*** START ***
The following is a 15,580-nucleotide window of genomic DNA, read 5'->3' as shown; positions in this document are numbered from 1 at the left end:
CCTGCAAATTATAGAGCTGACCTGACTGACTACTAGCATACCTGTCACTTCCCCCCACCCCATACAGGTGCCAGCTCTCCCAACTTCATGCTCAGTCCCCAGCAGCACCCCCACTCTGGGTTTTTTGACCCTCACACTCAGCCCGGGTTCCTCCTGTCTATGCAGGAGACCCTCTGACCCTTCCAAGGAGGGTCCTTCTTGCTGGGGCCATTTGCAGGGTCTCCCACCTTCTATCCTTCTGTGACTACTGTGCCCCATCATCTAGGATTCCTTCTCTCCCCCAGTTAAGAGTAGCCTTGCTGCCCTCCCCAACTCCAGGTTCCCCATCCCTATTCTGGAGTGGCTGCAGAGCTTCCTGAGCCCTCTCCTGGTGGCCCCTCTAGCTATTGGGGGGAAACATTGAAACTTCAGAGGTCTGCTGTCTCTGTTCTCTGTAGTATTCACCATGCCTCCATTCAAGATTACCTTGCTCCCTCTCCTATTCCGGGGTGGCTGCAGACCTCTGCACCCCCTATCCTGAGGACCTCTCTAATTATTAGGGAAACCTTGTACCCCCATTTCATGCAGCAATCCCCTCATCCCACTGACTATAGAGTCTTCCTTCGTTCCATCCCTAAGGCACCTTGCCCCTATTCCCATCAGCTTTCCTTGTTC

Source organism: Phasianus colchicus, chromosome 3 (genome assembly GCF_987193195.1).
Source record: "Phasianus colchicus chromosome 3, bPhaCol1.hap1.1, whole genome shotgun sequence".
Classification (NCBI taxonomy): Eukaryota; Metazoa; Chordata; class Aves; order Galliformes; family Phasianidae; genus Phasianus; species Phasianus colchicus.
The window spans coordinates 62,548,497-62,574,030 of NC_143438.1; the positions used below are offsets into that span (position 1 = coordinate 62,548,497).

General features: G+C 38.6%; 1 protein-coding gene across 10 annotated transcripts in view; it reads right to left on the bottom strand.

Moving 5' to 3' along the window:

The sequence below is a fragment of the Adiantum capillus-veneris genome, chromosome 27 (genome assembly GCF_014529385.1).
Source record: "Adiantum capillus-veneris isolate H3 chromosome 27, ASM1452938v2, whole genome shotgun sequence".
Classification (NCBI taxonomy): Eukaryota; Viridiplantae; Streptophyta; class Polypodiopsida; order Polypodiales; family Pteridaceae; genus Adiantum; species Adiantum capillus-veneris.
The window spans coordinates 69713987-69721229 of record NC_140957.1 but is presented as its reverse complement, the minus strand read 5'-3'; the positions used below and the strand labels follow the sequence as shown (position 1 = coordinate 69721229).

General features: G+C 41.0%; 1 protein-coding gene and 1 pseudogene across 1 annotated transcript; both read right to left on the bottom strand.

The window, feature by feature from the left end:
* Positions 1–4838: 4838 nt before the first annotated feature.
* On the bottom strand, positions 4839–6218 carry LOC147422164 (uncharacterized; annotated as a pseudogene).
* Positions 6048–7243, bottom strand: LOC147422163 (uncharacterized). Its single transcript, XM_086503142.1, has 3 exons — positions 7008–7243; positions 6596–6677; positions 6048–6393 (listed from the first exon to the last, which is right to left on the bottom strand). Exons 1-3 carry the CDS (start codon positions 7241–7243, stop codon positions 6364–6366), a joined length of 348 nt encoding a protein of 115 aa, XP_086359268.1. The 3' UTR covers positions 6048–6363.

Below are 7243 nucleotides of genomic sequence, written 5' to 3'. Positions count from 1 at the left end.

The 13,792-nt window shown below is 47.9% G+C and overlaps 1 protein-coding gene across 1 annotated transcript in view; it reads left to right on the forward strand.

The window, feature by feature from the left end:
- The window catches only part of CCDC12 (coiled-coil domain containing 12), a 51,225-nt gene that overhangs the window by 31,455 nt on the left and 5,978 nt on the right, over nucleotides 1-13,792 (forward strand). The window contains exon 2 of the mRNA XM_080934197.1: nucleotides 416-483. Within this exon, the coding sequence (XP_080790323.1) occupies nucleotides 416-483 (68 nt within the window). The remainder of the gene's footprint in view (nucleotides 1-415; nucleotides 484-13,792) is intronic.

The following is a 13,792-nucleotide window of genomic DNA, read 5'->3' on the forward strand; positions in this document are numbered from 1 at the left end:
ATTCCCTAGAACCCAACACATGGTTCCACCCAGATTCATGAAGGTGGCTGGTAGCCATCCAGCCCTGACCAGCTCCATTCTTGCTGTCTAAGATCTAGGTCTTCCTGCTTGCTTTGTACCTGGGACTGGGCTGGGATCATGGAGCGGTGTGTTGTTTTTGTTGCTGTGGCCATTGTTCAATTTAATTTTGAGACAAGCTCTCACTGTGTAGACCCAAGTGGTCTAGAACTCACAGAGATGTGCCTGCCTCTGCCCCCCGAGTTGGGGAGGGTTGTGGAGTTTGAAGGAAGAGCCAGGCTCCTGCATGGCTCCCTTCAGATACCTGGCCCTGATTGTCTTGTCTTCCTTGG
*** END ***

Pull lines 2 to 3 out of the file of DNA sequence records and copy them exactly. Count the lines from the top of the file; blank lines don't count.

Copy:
CCTGCAAATTATAGAGCTGACCTGACTGACTACTAGCATACCTGTCACTTCCCCCCACCCCATACAGGTGCCAGCTCTCCCAACTTCATGCTCAGTCCCCAGCAGCACCCCCACTCTGGGTTTTTTGACCCTCACACTCAGCCCGGGTTCCTCCTGTCTATGCAGGAGACCCTCTGACCCTTCCAAGGAGGGTCCTTCTTGCTGGGGCCATTTGCAGGGTCTCCCACCTTCTATCCTTCTGTGACTACTGTGCCCCATCATCTAGGATTCCTTCTCTCCCCCAGTTAAGAGTAGCCTTGCTGCCCTCCCCAACTCCAGGTTCCCCATCCCTATTCTGGAGTGGCTGCAGAGCTTCCTGAGCCCTCTCCTGGTGGCCCCTCTAGCTATTGGGGGGAAACATTGAAACTTCAGAGGTCTGCTGTCTCTGTTCTCTGTAGTATTCACCATGCCTCCATTCAAGATTACCTTGCTCCCTCTCCTATTCCGGGGTGGCTGCAGACCTCTGCACCCCCTATCCTGAGGACCTCTCTAATTATTAGGGAAACCTTGTACCCCCATTTCATGCAGCAATCCCCTCATCCCACTGACTATAGAGTCTTCCTTCGTTCCATCCCTAAGGCACCTTGCCCCTATTCCCATCAGCTTTCCTTGTTC

Source organism: Phasianus colchicus, chromosome 3 (genome assembly GCF_987193195.1).